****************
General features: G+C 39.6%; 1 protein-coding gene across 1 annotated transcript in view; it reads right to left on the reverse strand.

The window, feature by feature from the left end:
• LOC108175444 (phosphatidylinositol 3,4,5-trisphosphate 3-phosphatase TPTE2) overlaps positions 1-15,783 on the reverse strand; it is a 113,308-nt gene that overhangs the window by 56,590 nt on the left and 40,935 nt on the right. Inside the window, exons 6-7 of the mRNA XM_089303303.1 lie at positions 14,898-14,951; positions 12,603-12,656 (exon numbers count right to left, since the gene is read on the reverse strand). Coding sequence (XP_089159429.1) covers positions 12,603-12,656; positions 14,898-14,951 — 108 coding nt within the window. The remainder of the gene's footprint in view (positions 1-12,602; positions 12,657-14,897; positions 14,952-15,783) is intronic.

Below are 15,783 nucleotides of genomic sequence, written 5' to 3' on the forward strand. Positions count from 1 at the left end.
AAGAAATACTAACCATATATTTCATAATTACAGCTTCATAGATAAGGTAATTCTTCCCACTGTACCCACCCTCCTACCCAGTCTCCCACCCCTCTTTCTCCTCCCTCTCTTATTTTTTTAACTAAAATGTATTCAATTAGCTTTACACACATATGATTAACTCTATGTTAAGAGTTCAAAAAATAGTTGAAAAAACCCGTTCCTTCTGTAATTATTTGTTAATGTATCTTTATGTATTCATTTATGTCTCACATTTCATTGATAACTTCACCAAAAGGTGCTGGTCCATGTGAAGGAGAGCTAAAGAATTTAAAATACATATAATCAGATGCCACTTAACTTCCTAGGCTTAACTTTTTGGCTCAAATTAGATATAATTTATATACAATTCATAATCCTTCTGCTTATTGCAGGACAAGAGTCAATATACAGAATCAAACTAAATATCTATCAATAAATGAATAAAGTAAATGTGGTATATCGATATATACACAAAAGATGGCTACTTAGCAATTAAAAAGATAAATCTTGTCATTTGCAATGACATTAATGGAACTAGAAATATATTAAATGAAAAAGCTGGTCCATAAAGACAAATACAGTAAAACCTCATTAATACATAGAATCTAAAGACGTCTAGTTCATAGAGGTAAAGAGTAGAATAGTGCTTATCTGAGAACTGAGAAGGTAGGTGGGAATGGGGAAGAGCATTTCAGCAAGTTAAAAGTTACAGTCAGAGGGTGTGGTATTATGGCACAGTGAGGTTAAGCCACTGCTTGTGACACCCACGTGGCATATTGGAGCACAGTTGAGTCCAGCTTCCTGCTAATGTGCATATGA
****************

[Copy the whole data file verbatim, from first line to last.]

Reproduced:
General features: G+C 39.6%; 1 protein-coding gene across 1 annotated transcript in view; it reads right to left on the reverse strand.

The window, feature by feature from the left end:
• LOC108175444 (phosphatidylinositol 3,4,5-trisphosphate 3-phosphatase TPTE2) overlaps positions 1-15,783 on the reverse strand; it is a 113,308-nt gene that overhangs the window by 56,590 nt on the left and 40,935 nt on the right. Inside the window, exons 6-7 of the mRNA XM_089303303.1 lie at positions 14,898-14,951; positions 12,603-12,656 (exon numbers count right to left, since the gene is read on the reverse strand). Coding sequence (XP_089159429.1) covers positions 12,603-12,656; positions 14,898-14,951 — 108 coding nt within the window. The remainder of the gene's footprint in view (positions 1-12,602; positions 12,657-14,897; positions 14,952-15,783) is intronic.

Below are 15,783 nucleotides of genomic sequence, written 5' to 3' on the forward strand. Positions count from 1 at the left end.
AAGAAATACTAACCATATATTTCATAATTACAGCTTCATAGATAAGGTAATTCTTCCCACTGTACCCACCCTCCTACCCAGTCTCCCACCCCTCTTTCTCCTCCCTCTCTTATTTTTTTAACTAAAATGTATTCAATTAGCTTTACACACATATGATTAACTCTATGTTAAGAGTTCAAAAAATAGTTGAAAAAACCCGTTCCTTCTGTAATTATTTGTTAATGTATCTTTATGTATTCATTTATGTCTCACATTTCATTGATAACTTCACCAAAAGGTGCTGGTCCATGTGAAGGAGAGCTAAAGAATTTAAAATACATATAATCAGATGCCACTTAACTTCCTAGGCTTAACTTTTTGGCTCAAATTAGATATAATTTATATACAATTCATAATCCTTCTGCTTATTGCAGGACAAGAGTCAATATACAGAATCAAACTAAATATCTATCAATAAATGAATAAAGTAAATGTGGTATATCGATATATACACAAAAGATGGCTACTTAGCAATTAAAAAGATAAATCTTGTCATTTGCAATGACATTAATGGAACTAGAAATATATTAAATGAAAAAGCTGGTCCATAAAGACAAATACAGTAAAACCTCATTAATACATAGAATCTAAAGACGTCTAGTTCATAGAGGTAAAGAGTAGAATAGTGCTTATCTGAGAACTGAGAAGGTAGGTGGGAATGGGGAAGAGCATTTCAGCAAGTTAAAAGTTACAGTCAGAGGGTGTGGTATTATGGCACAGTGAGGTTAAGCCACTGCTTGTGACACCCACGTGGCATATTGGAGCACAGTTGAGTCCAGCTTCCTGCTAATGTGCATATGA